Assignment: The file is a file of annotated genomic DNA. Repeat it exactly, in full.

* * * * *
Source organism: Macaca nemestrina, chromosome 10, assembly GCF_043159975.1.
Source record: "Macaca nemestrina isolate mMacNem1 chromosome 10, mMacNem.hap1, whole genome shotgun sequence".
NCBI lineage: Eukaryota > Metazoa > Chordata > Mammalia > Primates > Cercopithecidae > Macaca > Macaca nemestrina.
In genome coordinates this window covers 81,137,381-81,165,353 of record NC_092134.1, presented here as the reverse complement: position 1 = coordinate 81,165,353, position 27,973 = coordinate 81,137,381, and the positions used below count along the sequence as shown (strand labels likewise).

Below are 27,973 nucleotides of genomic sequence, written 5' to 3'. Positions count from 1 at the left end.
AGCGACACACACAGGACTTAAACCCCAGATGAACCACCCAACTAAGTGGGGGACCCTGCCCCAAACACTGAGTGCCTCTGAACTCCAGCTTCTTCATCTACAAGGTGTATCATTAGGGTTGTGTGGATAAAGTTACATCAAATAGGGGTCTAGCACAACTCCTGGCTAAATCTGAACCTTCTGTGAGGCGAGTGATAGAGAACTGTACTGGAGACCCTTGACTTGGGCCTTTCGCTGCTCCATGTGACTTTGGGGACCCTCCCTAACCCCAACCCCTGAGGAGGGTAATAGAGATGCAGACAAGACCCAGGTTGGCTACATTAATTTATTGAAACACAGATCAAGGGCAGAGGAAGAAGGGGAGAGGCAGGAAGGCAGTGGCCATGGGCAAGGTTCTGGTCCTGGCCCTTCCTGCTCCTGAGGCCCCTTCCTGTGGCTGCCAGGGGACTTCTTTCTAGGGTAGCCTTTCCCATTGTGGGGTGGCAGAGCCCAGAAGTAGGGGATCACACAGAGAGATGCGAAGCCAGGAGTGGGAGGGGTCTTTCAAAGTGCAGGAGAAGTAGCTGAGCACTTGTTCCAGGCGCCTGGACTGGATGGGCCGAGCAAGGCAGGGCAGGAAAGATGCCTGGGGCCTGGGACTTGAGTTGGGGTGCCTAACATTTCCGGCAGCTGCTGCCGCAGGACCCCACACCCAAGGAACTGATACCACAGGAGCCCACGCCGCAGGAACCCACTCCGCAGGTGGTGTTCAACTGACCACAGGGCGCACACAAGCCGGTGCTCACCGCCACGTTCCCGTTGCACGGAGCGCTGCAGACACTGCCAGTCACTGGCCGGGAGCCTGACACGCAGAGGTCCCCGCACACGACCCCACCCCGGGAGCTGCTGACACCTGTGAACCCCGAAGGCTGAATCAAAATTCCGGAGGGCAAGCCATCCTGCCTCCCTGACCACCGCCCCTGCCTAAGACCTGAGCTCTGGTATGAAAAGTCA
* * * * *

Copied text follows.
Source organism: Macaca nemestrina, chromosome 10, assembly GCF_043159975.1.
Source record: "Macaca nemestrina isolate mMacNem1 chromosome 10, mMacNem.hap1, whole genome shotgun sequence".
NCBI lineage: Eukaryota > Metazoa > Chordata > Mammalia > Primates > Cercopithecidae > Macaca > Macaca nemestrina.
In genome coordinates this window covers 81,137,381-81,165,353 of record NC_092134.1, presented here as the reverse complement: position 1 = coordinate 81,165,353, position 27,973 = coordinate 81,137,381, and the positions used below count along the sequence as shown (strand labels likewise).

Below are 27,973 nucleotides of genomic sequence, written 5' to 3'. Positions count from 1 at the left end.
AGCGACACACACAGGACTTAAACCCCAGATGAACCACCCAACTAAGTGGGGGACCCTGCCCCAAACACTGAGTGCCTCTGAACTCCAGCTTCTTCATCTACAAGGTGTATCATTAGGGTTGTGTGGATAAAGTTACATCAAATAGGGGTCTAGCACAACTCCTGGCTAAATCTGAACCTTCTGTGAGGCGAGTGATAGAGAACTGTACTGGAGACCCTTGACTTGGGCCTTTCGCTGCTCCATGTGACTTTGGGGACCCTCCCTAACCCCAACCCCTGAGGAGGGTAATAGAGATGCAGACAAGACCCAGGTTGGCTACATTAATTTATTGAAACACAGATCAAGGGCAGAGGAAGAAGGGGAGAGGCAGGAAGGCAGTGGCCATGGGCAAGGTTCTGGTCCTGGCCCTTCCTGCTCCTGAGGCCCCTTCCTGTGGCTGCCAGGGGACTTCTTTCTAGGGTAGCCTTTCCCATTGTGGGGTGGCAGAGCCCAGAAGTAGGGGATCACACAGAGAGATGCGAAGCCAGGAGTGGGAGGGGTCTTTCAAAGTGCAGGAGAAGTAGCTGAGCACTTGTTCCAGGCGCCTGGACTGGATGGGCCGAGCAAGGCAGGGCAGGAAAGATGCCTGGGGCCTGGGACTTGAGTTGGGGTGCCTAACATTTCCGGCAGCTGCTGCCGCAGGACCCCACACCCAAGGAACTGATACCACAGGAGCCCACGCCGCAGGAACCCACTCCGCAGGTGGTGTTCAACTGACCACAGGGCGCACACAAGCCGGTGCTCACCGCCACGTTCCCGTTGCACGGAGCGCTGCAGACACTGCCAGTCACTGGCCGGGAGCCTGACACGCAGAGGTCCCCGCACACGACCCCACCCCGGGAGCTGCTGACACCTGTGAACCCCGAAGGCTGAATCAAAATTCCGGAGGGCAAGCCATCCTGCCTCCCTGACCACCGCCCCTGCCTAAGACCTGAGCTCTGGTATGAAAAGTCA